Why Are So Many Jews Unsuccessful at Counting the Omer?

To count the Omer successfully and to appreciate the holiday of Shavuot, we must enter into a different type of mindset that is countercultural to the world in which we live.

Tomer Appelbaum

For the Jewish people living in the desert, the first counting of the Omer must have been a breeze. These first Jews were literally counting down toward receiving the Torah, which they would experience first hand.

Today, counting the Omer is a relatively unsuccessful attempt to try to recreate that desert experience as we count down to Shavuot, in which we celebrate the revelation on Sinai. I call it unsuccessful because I know few Jews who are successful at actually completing the counting.

Why is this so?

It's not that the act of counting is challenging; rather, the challenge inherent in this mitzvah lies squarely in our ability not to get distracted and forget about it. Already hundreds of years ago, Jewish mystics wrote of gashmiyut, the concept of the material world serving as a major obstacle between us and the performance of mitzvot. I believe that this is the key to understanding why so many people are unsuccessful in counting the Omer.

The Israelites in the desert lived in a world with fewer distractions. Unlike other mitzvot that are tied to one particular moment, counting the Omer requires us to focus on counting for 49 days straight. We must count sheva shabbatot temimot, seven complete weeks, which very few of us have the discipline to do without getting distracted.

Unfortunately, the failure of so many Jews to count the Omer points to a larger lesson about the nature of the gashmiyut, the immaterial, and how it can hinder us from being able to appreciate the real material that is the fabric of our lives. To count the Omer successfully and to appreciate the holiday of Shavuot, we must enter into a different type of mindset that is countercultural to the world in which we live. So many of us misperceive the immaterial of our every day lives like computers, email, and television as being material. And why wouldn’t we? These objects help make our days more productive and help us count every day.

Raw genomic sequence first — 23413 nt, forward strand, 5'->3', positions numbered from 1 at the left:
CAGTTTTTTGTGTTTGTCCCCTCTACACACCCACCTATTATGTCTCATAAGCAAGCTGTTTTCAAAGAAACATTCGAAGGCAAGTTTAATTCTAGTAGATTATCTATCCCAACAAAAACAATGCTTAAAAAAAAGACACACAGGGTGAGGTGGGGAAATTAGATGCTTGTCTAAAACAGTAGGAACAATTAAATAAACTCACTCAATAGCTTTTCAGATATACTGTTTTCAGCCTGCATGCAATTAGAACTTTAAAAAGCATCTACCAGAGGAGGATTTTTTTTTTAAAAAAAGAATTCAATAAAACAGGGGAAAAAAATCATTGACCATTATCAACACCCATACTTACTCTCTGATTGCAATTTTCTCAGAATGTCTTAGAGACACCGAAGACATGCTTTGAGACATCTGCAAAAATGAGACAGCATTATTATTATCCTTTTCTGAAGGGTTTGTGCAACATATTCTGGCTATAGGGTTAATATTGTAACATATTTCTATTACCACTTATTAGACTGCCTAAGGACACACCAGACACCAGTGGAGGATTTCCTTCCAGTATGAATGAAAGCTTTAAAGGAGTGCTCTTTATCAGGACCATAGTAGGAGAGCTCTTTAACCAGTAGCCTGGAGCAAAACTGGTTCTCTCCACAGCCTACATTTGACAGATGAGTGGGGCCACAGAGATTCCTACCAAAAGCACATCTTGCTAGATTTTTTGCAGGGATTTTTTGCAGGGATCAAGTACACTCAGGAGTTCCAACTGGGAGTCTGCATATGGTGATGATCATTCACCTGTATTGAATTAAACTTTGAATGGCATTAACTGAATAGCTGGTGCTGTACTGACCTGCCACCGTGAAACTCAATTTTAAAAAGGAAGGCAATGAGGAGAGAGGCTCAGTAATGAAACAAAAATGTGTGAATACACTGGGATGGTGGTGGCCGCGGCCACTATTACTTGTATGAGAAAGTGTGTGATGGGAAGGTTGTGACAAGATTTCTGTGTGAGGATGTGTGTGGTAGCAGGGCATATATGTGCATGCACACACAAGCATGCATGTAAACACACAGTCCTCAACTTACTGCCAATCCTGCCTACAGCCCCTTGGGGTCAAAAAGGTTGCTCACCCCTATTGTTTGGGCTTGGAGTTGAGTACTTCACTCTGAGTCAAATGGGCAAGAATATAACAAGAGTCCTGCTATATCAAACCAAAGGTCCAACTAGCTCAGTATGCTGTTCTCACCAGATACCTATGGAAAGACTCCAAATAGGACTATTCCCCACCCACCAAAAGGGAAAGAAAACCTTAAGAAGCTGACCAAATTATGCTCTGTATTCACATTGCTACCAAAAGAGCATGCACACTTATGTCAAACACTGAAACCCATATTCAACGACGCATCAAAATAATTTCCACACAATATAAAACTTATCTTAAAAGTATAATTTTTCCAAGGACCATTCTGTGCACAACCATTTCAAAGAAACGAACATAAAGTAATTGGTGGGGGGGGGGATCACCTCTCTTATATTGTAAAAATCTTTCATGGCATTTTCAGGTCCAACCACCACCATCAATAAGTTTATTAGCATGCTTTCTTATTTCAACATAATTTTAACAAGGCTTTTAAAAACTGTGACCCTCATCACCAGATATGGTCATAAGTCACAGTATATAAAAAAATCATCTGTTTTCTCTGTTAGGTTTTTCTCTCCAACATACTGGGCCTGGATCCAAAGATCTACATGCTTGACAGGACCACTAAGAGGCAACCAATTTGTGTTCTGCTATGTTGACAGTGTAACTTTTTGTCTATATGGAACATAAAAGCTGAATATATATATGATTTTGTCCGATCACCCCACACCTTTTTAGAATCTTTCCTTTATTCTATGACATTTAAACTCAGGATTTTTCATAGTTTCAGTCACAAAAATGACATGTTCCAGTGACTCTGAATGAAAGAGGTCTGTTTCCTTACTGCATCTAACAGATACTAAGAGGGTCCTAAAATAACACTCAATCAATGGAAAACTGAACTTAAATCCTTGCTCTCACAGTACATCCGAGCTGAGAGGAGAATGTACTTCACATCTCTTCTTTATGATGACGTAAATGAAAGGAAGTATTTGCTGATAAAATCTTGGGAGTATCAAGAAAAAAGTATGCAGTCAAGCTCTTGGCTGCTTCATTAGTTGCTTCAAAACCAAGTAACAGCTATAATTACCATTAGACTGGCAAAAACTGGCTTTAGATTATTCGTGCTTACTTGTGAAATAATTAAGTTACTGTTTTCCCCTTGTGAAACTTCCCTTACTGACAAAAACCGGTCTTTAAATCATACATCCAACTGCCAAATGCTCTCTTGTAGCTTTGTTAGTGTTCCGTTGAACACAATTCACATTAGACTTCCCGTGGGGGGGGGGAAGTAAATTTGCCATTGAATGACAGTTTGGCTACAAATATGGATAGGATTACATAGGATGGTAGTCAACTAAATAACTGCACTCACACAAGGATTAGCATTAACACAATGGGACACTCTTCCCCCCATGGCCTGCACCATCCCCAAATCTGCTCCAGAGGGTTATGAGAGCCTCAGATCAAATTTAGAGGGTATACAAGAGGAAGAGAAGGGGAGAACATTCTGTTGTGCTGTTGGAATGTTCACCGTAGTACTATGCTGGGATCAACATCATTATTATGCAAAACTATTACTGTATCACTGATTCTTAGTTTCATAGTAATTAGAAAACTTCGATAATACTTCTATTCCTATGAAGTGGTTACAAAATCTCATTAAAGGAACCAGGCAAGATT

However, in reality, what is gashmiyut, immaterial, sinks us into an even deeper hole. Those of us who have been addicted to gashmiyut (see: World of Warcraft)  understand how focusing on the material has a cumulative effect that runs directly counter to the concept of counting the Omer itself. When you are focused on the material, hours seem to run on, and you cannot achieve real focus. Counting the Omer, on the other hand, requires us to pull away and to enter into the world of the sacred.

Counting the Omer reminds us that things that are worthwhile and meaningful in life don’t happen at lightening speed and require focus. In fact, it is quite the opposite. A famous mishna from Berachot, for example, teaches us that early mystics would prepare for an hour to pray, then would pray, and would spend an hour winding down afterward. Gashmiyut, on the other hand, is what in life draws this focus toward other things like deadlines and fixed schedules. It expects us to move a mile a minute so that we are so exhausted at the end of the day that it becomes increasingly challenging for us to remember how to count. It reshifts our priorities from what should be priorities - family, life, God, and Torah - to what ought to be in essence non-priorities. This is why, I believe, so many Jews who would like to be successful in finding the time count the Omer never are.

A wise person once remarked that while it is common for people to count days it is a wise person who knows how to make every day count. This is what counting the Omer does for us in anticipation of Shavuot. Counting the Omer reminds us to be excited and to identify what is really material in our lives. This is how all of us can work toward making every day count.

Rabbi Dan Dorsch is the Assistant Rabbi of Temple Beth Shalom in Livingston, New Jersey. You can follow him on twitter @danieldorsch.